I went through security at O’Hare International Airport not long ago, and I made the mistake of stuffing my laptop and my shoes into one bin. A TSA agent patiently explained the rules about separating items into individual bins.
I apologized profusely. All was fine. Then, one of her colleague who was standing nearly felt obligated to add his two cents. “You know, in America, we don’t pile up things like that.”Knowing that arguing with a TSA agent could get me detained, I refrained, but couldn’t help telling him, “I’m an American too.”
As a naturalized citizen who has lived in the US for more than twenty years, I feel hurt when people see me as a foreigner.
I grew up in China and came to the United States with hope and anticipation in 1990—after the Chinese government’s brutal crackdown on the student movement in Beijing.
My initial intent was to get a Master’s degree and return home.
But I found a job in Chicago in 1992 and decided to stay. I was excited to start a new life and a new identify in this free democratic country.
At the beginning, I yearned to be accepted like what I considered then to be an “authentic” American.
In my quest to be accepted, I trimmed my contact with family and friends in China and avoided the company of other new Chinese immigrants.
I shunned my favorite tofu and noodles and learned to like steaks and spaghetti. To get myself into a real American holiday spirit, I attended midnight services at the Holy Name Cathedral for years, even though I’m not a Christian.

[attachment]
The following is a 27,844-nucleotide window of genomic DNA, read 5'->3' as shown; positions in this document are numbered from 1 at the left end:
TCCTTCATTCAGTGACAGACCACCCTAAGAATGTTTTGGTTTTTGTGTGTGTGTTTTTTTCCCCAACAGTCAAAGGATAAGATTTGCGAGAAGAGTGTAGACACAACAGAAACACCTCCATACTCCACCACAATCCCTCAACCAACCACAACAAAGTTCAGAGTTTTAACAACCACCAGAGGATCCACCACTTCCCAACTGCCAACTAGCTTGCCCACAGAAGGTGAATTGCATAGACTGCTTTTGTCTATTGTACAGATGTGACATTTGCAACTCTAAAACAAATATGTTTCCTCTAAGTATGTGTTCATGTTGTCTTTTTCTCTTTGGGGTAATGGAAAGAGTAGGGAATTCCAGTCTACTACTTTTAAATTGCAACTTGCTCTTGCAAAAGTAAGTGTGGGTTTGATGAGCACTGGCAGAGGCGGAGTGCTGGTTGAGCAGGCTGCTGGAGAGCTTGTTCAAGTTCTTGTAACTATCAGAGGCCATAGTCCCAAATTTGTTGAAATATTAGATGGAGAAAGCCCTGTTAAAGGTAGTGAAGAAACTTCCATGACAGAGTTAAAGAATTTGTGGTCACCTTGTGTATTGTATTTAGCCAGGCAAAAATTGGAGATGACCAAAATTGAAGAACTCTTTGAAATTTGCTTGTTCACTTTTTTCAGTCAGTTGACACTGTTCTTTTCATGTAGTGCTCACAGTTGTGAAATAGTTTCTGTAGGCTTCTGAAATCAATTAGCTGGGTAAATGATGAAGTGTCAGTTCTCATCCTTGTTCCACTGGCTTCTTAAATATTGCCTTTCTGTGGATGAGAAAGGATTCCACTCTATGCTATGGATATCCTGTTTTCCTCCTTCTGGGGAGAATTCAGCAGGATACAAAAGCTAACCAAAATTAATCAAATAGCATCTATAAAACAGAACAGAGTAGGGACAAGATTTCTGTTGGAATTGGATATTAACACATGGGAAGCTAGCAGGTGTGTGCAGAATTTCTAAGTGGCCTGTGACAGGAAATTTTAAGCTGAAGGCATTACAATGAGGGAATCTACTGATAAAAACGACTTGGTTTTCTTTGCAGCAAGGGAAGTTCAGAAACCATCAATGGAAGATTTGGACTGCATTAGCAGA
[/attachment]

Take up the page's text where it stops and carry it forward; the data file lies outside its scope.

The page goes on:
Even so, some still treat me like a foreigner, looking skeptical when I say I write in English.
Initially, I thought it was my accent. So, I began listening to the radio obsessively, trying to imitate NPR announcers so I could speak like a “real” American.
As I get older, I've come to accept the fact that I will never be able to lose my accent.
And these days, I feel more secure about being an American.
My Chineseness is integral part of American identity. At the same time, I believe that seeking acceptance also means making others aware of my Chinese American identity.
So, I have began to write newspaper articles and radio essays about Chinese cultures. During Chinese New Year’s, I choose to celebrate with my friends and take them to Chinatown and introduce them to my favorite tofu and noodle dishes .
Each time I become upset about comments that imply that I’m a foreigner, I always think of a remark that I heard from a U.S. customs official in 1997.
While working for the NY Times in China , I was detained for my coverage of Tibet. When I returned to Chicago , an African American customs agent examined and stamped my passport and said, “Welcome Home.”
Chicago is my home. In September, I will celebrate my twentieth year as a Chicagoan.
Writer Wen Huang is the author of the new memoir, The Little Red Guard.
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